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Joe Gould's Secret Paperback – December 7, 1999

4.1 out of 5 stars 30 customer reviews

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Editorial Reviews


"This book is an original. I can think of absolutely nothing like it."--Doris Lessing

"A little masterpiece of observation and storytelling."--Ian McEwan

"Joseph Mitchell is one of our finest journalists, unique in his compassion and understanding for the haunted little lost men such as Joe Gould. He transforms a forlorn, intolerably pathetic gentleman panhandler into an engaging, Dickensian orphan rogue."--Dawn Powell, The Washington Post (1965) --This text refers to an out of print or unavailable edition of this title.

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Now a major motion picture starring Ian Holm, Hope Davis, and Stanley Tucci, who also directs.
Joseph Mitchell was a legendary New Yorker writer and the author of the national bestseller Up in the Old Hotel, in which these two pieces appeared. What Joseph Mitchell wrote about, principally, was New York. In Joe Gould, Mitchell found the perfect subject. And Joe Gould's Secret has become a legendary piece of New York history.
Joe Gould may have been the quintessential Greenwich Village bohemian. In 1916, he left behind patrician roots for a scrappy, hand-to-mouth existence: he wore ragtag clothes, slept in Bowery flophouses, and mooched food, drinks, and money off of friends and strangers. Thus he was able to devote his energies to writing "An Oral History of Our Time," which Gould said would constitute "the informal history of the shirt-sleeved multitude." But when Joe Gould died in 1957, the manuscript could not be found. Where had he hidden it? This is Joe Gould's Secret.
"[Mitchell is] one of our finest journalists."--Dawn Powell, "The Washington Post
"What people say is history--Joe Gould was right about that-- and history, when recorded by Mitchell, is literature."--"The New Criterion

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Product Details

  • Paperback: 210 pages
  • Publisher: Vintage (December 7, 1999)
  • Language: English
  • ISBN-10: 0375708049
  • ISBN-13: 978-0375708046
  • Product Dimensions: 5.2 x 0.5 x 8 inches
  • Shipping Weight: 8.8 ounces (View shipping rates and policies)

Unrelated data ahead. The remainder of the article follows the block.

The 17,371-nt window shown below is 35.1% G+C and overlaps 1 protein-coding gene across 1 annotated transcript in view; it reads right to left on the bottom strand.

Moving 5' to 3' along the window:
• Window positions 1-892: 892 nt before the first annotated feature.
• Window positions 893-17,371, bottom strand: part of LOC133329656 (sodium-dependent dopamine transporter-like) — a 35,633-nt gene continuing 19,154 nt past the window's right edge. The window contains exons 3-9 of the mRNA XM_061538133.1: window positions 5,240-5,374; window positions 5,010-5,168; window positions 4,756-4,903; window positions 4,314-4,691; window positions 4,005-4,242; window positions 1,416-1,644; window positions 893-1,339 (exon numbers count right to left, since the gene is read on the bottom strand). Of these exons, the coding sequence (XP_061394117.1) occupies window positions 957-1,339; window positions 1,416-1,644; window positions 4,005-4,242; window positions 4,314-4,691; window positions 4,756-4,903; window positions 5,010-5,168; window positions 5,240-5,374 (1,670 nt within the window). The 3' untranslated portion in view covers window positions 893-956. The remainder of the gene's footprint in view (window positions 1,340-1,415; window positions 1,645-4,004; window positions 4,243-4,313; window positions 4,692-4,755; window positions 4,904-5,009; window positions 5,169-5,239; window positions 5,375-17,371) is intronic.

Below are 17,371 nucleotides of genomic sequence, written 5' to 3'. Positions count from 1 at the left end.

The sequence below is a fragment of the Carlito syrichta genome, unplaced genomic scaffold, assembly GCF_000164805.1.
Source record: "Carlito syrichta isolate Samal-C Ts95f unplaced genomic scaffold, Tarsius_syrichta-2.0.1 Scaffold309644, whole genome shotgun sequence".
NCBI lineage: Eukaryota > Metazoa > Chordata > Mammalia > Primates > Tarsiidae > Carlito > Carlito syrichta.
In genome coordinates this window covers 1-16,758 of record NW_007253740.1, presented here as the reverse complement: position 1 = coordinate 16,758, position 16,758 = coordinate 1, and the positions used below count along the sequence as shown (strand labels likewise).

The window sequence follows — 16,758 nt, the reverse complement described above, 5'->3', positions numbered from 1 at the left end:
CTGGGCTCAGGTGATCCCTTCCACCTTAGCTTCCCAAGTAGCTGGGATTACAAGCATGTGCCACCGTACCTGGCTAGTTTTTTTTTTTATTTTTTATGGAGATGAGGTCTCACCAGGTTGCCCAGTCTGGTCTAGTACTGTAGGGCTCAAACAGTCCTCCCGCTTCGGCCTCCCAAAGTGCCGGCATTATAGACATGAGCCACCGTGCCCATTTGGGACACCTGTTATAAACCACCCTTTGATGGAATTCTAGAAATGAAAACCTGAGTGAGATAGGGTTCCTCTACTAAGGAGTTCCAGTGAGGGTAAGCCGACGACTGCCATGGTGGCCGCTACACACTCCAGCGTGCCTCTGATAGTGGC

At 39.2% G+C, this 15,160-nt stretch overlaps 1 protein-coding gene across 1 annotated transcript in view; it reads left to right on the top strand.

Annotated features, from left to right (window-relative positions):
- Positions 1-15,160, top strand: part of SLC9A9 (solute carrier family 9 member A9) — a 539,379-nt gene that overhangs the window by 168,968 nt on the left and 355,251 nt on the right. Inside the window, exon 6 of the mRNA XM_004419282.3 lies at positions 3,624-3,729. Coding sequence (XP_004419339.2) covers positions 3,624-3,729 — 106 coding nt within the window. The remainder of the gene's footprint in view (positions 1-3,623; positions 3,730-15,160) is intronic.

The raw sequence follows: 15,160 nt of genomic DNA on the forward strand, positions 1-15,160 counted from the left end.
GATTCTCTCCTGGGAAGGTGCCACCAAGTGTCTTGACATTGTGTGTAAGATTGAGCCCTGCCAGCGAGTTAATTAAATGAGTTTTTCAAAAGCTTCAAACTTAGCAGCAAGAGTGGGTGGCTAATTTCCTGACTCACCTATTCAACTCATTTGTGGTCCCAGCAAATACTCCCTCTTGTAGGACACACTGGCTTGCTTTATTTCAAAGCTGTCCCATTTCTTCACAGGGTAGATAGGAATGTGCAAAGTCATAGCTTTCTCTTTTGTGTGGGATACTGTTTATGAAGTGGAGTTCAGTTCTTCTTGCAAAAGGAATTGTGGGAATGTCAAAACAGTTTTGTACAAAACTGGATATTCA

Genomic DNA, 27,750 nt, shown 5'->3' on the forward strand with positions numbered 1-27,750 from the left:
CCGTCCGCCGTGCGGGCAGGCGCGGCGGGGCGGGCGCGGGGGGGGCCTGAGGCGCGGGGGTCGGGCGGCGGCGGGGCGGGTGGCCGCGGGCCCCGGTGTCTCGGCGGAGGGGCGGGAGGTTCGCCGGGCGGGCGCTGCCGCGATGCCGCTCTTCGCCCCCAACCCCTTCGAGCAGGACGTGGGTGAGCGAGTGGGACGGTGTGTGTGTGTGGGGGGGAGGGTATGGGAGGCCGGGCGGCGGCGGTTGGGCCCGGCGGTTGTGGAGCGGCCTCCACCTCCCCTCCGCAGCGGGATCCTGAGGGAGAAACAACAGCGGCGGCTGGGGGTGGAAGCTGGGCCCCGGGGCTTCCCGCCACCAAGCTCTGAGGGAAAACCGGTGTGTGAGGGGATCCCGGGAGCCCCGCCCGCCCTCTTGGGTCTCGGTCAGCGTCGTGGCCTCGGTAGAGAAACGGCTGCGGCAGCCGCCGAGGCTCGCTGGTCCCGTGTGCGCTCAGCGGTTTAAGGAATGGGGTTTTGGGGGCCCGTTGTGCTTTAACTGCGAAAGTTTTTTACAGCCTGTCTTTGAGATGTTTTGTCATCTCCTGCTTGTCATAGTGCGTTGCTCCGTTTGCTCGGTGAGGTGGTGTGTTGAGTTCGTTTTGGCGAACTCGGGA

• Average Customer Review: 4.1 out of 5 stars  See all reviews (30 customer reviews)
  • Amazon Best Sellers Rank: #307,647 in Books (See Top 100 in Books)

Customer Reviews

Top Customer Reviews

Format: Paperback
Joe Gould's Secret, crafted by Mitchell from what originally ran as a Profile piece in New Yorker magazine, brings concise focus to the sprawling humanity of New York through the very-real biography of one Joe Gould.
Mitchell's Gould--a real-life, Harvard-educated eccentric from the best of New England's Brahmin families--winds up as a celebrated Greenwich Village low-life and a self-described 'last of the Village Bohemians'.
Gould's knack for mixing with the hodge-podge of 1940-50's Village inhabitants (including the famous ee cummings and Mitchell himself, among others) and his quixotic and never-ending scribbles and rants comprising his well-known 'Oral History' project, boils the now-long-gone New York of the era down to its core essentials in the form of a single inhabitant's day-to-day struggles for survival and immortality in an all-too-human town. In the end, as we weep for Gould, we weep for the NYC now gone...a well-executed snapshot of the era.
R. Fields
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Format: Paperback
Reading anything by Joseph Mitchell is like finding buried treasure and reading "Joe Gould's Secret", a fascinating profile of a well-known Greenich village eccentric, is well worth your time. Joe Gould was, for upwards of thirty-five years, a homeless dropout living from day to day on his wits and handouts from any sympathetic ear, whether friends or strangers, surviving on a diet of fresh air, dog-ends, strong black coffee, fried egg sandwiches and bottles of diner-bar ketchup supped off a plate. ("the only food I know that's free of charge") The two parts of the book, headed Professor Seagull, and Joe Gould's Secret, first appeared in the New Yorker in 1942 and 1964.